A newly published study looking at long-term outcomes from the Communities That Care (CTC) program showed remarkable success in preventing substance use and antisocial behaviors in adolescents. The CTC is a prevention planning and implementation system that trains community coalition is to assess their community’s needs, then select and use evidence-based programs and policies to reduce risk factors and enhance protective factors.
The Community Youth Development Study, a community-randomized trial of the CTC system, examined the long-term behaviors of over 4,400 participants, followed from grade 5 through age 21 years to evaluate whether their involvement had long-term effects on substance use, antisocial behavior, and violence, compared to control communities.
Investigators found that CTC participation in adolescence increased the likelihood of sustained abstinence from alcohol, tobacco, or marijuana use by 49 percent and antisocial behavior (i.e., disruptive acts like stealing, hurting someone, damaging property) by 18 percent. It also reduced the lifetime incidence of violence by 11 percent through age 21 years.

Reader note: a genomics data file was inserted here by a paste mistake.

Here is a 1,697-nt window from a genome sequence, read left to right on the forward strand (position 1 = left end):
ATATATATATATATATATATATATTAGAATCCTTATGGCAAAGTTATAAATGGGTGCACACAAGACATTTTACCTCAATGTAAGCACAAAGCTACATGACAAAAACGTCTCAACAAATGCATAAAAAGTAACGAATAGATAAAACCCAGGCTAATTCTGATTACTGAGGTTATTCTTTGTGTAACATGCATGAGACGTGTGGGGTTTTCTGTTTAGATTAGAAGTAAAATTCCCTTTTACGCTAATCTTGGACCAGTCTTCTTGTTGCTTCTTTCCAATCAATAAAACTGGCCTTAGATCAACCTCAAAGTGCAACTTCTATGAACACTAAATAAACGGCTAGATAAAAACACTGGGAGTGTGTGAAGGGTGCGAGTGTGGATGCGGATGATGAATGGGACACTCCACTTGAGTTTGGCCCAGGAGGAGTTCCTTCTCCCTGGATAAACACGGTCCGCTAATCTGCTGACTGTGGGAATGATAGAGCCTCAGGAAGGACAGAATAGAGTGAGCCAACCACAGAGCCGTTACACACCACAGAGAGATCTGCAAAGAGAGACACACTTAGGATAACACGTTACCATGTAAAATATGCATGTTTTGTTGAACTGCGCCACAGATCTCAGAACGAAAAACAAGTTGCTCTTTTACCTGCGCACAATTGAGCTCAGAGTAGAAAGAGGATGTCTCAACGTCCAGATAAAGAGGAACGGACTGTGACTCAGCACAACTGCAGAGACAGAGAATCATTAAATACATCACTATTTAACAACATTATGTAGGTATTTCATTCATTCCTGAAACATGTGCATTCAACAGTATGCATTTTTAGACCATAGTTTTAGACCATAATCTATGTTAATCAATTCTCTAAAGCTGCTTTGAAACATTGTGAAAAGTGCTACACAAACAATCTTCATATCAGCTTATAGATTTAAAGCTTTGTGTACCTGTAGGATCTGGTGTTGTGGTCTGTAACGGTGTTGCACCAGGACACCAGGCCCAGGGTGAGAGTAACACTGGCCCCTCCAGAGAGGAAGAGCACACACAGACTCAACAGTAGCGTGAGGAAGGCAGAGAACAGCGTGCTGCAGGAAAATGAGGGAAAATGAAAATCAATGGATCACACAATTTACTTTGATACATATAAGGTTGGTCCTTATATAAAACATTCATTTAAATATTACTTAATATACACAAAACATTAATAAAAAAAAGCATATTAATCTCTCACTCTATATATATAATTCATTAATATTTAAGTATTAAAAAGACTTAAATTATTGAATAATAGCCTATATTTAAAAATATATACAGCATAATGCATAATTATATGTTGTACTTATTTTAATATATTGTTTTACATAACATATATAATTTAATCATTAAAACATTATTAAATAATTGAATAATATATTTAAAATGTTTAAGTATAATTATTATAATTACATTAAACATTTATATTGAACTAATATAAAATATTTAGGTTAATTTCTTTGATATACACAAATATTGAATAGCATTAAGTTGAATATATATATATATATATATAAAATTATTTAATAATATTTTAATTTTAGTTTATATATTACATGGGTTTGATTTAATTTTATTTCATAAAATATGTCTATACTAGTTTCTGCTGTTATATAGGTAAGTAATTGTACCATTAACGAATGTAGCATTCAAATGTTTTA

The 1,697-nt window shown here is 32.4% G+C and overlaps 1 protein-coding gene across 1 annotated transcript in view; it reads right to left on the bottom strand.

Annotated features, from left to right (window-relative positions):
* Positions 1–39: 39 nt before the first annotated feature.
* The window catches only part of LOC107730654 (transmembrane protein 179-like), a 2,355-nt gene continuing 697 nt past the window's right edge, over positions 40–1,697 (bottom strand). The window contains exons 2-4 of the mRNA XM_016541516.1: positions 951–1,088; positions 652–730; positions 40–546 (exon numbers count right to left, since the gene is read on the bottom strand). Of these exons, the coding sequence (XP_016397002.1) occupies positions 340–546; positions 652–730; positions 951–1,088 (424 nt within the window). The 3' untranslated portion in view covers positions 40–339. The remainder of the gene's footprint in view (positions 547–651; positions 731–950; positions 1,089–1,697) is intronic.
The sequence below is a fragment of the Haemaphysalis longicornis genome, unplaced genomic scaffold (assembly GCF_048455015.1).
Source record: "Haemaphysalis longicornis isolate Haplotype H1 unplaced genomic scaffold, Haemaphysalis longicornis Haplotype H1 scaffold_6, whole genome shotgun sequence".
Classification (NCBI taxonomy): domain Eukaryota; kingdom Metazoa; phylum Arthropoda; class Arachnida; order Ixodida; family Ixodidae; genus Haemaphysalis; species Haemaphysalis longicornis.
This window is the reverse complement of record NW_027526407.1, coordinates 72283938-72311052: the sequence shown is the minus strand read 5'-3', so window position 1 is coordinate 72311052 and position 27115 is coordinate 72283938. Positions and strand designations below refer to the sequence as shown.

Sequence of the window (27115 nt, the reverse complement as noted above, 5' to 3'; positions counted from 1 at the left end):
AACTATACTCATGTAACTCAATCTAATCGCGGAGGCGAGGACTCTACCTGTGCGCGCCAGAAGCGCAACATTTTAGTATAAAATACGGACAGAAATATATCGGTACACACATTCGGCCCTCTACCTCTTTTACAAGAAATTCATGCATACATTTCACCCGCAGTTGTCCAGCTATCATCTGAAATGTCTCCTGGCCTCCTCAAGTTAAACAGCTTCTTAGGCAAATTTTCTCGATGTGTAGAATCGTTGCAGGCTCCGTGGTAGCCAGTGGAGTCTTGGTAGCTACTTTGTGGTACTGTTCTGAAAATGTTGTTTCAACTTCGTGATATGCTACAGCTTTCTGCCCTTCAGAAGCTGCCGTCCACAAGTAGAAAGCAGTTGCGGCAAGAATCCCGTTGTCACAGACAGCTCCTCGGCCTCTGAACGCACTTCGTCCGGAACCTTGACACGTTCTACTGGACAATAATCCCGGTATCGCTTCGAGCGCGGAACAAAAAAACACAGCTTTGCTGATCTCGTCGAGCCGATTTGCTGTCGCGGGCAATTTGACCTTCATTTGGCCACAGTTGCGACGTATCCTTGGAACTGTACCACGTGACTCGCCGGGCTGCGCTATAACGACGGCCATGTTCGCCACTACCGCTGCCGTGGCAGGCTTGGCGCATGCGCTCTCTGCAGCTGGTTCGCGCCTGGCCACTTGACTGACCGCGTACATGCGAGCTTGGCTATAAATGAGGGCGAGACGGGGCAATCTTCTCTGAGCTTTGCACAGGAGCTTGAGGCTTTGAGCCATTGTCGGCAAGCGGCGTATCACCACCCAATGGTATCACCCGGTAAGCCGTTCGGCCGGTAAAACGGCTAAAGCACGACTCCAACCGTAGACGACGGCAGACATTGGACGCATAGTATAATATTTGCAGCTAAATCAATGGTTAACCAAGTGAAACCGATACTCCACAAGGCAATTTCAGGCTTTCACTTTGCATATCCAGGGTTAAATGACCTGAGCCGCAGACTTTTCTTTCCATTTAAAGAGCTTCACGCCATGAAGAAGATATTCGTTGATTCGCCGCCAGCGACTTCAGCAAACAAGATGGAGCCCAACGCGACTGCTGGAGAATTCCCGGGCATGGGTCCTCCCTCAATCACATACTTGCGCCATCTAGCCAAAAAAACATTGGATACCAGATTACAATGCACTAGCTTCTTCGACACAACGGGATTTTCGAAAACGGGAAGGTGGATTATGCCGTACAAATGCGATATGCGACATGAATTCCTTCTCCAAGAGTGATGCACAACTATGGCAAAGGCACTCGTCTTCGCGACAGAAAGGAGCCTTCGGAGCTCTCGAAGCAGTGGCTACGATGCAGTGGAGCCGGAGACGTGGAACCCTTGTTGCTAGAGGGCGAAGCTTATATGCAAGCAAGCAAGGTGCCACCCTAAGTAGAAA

Supported by the National Institute on Drug Abuse, the authors did not find much difference in past-year substance use, antisocial behavior, and violence between the CTC and control communities. However, the findings are still consistent with the idea that the CTC system results in fewer adolescents initiating substance use and antisocial behaviors.
For an interview with CTC Co-Developer Dr. David Hawkins, see NIDA TV Spotlight: Communities That Care.
Note: The Communities that Care Program has evolved since its inception and is now called “Communities that Care Plus.”
- Oesterle, et al. Long-Term Effects of the Communities That Care Trial on Substance Use, Antisocial Behavior, and Violence Through Age 21 Years. American Journal of Public Health. https://ajph.aphapublications.org/doi/10.2105/AJPH.2018.304320